(b) To measure the effectiveness of State Goal 20 of the Illinois Learning Standards for Physical Development and Health, beginning with the 2016-2017 school year and every school year thereafter, the State Board of Education shall require all public schools to use a scientifically-based, health-related physical fitness assessment for grades 3 through 12 and periodically report fitness information to the State Board of Education, as set forth in subsections (c) and (e) of this Section, to assess student fitness indicators.
Public schools shall integrate health-related fitness testing into the curriculum as an instructional tool, except in grades before the 3rd grade. Fitness tests must be appropriate to students' developmental levels and physical abilities. The testing must be used to teach students how to assess their fitness levels, set goals for improvement, and monitor progress in reaching their goals. Fitness scores shall not be used for grading students or evaluating teachers.
(c) On or before October 1, 2014, the State Superintendent of Education shall appoint a 15-member stakeholder and expert task force, including members representing organizations that represent physical education teachers, school officials, principals, health promotion and disease prevention advocates and experts, school health advocates and experts, and other experts with operational and academic expertise in the measurement of fitness. The task force shall make recommendations to the State Board of Education on the following:
(1) methods for ensuring the validity and uniformity
of reported physical fitness assessment scores, including assessment administration protocols and professional development approaches for physical education teachers;
(2) how often physical fitness assessment scores
should be reported to the State Board of Education;
(3) the grade levels within elementary, middle, and
high school categories for which physical fitness assessment scores should be reported to the State Board of Education;
(4) the minimum fitness indicators that should be
reported to the State Board of Education, including, but not limited to, a score for aerobic capacity (for grades 4 through 12); muscular strength; endurance; and flexibility;
(5) the demographic information that should accompany
the scores, including, but not limited to, grade and gender;
(6) the development of protocols regarding the
protection of students' confidentiality and individual information and identifiers; and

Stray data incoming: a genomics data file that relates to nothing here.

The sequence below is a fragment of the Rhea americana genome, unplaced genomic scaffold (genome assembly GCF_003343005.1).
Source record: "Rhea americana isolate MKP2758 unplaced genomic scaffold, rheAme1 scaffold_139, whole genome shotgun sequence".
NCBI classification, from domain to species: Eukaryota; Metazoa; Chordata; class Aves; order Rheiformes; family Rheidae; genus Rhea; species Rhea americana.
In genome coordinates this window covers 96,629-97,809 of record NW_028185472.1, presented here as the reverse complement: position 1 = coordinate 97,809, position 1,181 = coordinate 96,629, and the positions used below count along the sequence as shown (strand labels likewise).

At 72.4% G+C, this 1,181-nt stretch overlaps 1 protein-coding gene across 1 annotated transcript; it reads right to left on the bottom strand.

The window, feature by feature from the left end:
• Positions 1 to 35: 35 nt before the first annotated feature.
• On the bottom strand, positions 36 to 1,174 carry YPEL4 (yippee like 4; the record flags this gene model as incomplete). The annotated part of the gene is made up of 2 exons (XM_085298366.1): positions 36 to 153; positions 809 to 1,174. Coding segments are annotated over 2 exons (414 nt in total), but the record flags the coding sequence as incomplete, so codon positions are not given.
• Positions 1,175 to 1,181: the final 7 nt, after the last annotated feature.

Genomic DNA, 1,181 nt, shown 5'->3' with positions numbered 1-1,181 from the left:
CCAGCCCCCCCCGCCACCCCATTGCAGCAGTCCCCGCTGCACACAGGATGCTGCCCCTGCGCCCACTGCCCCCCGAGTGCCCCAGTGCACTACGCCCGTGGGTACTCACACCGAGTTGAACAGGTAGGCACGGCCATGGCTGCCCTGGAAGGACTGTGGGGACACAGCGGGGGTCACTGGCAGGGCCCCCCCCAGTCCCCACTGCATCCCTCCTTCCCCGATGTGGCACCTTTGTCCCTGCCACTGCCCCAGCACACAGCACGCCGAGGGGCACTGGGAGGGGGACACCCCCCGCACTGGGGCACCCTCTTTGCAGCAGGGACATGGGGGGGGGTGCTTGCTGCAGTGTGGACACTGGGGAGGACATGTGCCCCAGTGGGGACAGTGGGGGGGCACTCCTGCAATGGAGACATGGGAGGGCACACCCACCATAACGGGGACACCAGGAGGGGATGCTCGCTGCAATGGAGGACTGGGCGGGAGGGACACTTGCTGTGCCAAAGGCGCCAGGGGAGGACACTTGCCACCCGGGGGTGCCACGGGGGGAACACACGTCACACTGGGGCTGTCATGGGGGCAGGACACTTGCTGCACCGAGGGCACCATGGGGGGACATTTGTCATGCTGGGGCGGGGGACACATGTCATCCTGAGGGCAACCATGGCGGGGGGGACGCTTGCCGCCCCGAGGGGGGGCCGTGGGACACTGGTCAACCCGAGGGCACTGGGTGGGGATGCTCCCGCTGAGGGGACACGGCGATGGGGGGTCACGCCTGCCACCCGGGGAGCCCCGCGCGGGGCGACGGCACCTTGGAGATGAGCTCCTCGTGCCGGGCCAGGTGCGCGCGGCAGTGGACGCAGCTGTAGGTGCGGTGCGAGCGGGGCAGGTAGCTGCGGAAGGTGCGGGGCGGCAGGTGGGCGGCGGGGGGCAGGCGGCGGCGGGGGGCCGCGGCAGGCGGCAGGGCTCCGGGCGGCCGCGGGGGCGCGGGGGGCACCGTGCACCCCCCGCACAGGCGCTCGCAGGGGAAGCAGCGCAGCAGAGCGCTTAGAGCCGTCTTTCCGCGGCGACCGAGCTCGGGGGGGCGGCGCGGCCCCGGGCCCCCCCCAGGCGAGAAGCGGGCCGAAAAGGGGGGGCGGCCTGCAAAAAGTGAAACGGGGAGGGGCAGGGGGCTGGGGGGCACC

(7) how physical fitness assessment data should be
reported by the State Board of Education to the public, including potential correlations with student academic achievement, attendance, and discipline data and other recommended uses of the reported data.
The State Board of Education shall provide administrative and other support to the task force.
The task force shall submit its recommendations on physical fitness assessments on or before April 1, 2015. The task force may also recommend methods for assessing student progress on State Goals 19 and 21 through 24 of the Illinois Learning Standards for Physical Development and Health. The task force is dissolved on April 30, 2015.
The provisions of this subsection (c), other than this sentence, are inoperative after March 31, 2016.
(d) On or before December 31, 2015, the State Board of Education shall use the recommendations of the task force under subsection (c) of this Section to adopt rules for the implementation of physical fitness assessments by each public school for the 2016-2017 school year and every school year thereafter. The requirements of this Section do not apply if the Governor has declared a disaster due to a public health emergency pursuant to Section 7 of the Illinois Emergency Management Agency Act.
(e) On or before September 1, 2016, the State Board of Education shall adopt rules for data submission by school districts and develop a system for collecting and reporting the aggregated fitness information from the physical fitness assessments. This system shall also support the collection of data from school districts that use a fitness testing software program.
(f) School districts may report the aggregate findings of physical fitness assessments by grade level and school to parents and members of the community through typical communication channels, such as Internet websites, school newsletters, school board reports, and presentations. Districts may also provide individual fitness assessment reports to students' parents.
(g) Nothing in this Section precludes schools from implementing a physical fitness assessment before the 2016-2017 school year or from implementing more robust forms of a physical fitness assessment.
(Source: P.A. 101-643, eff. 6-18-20.)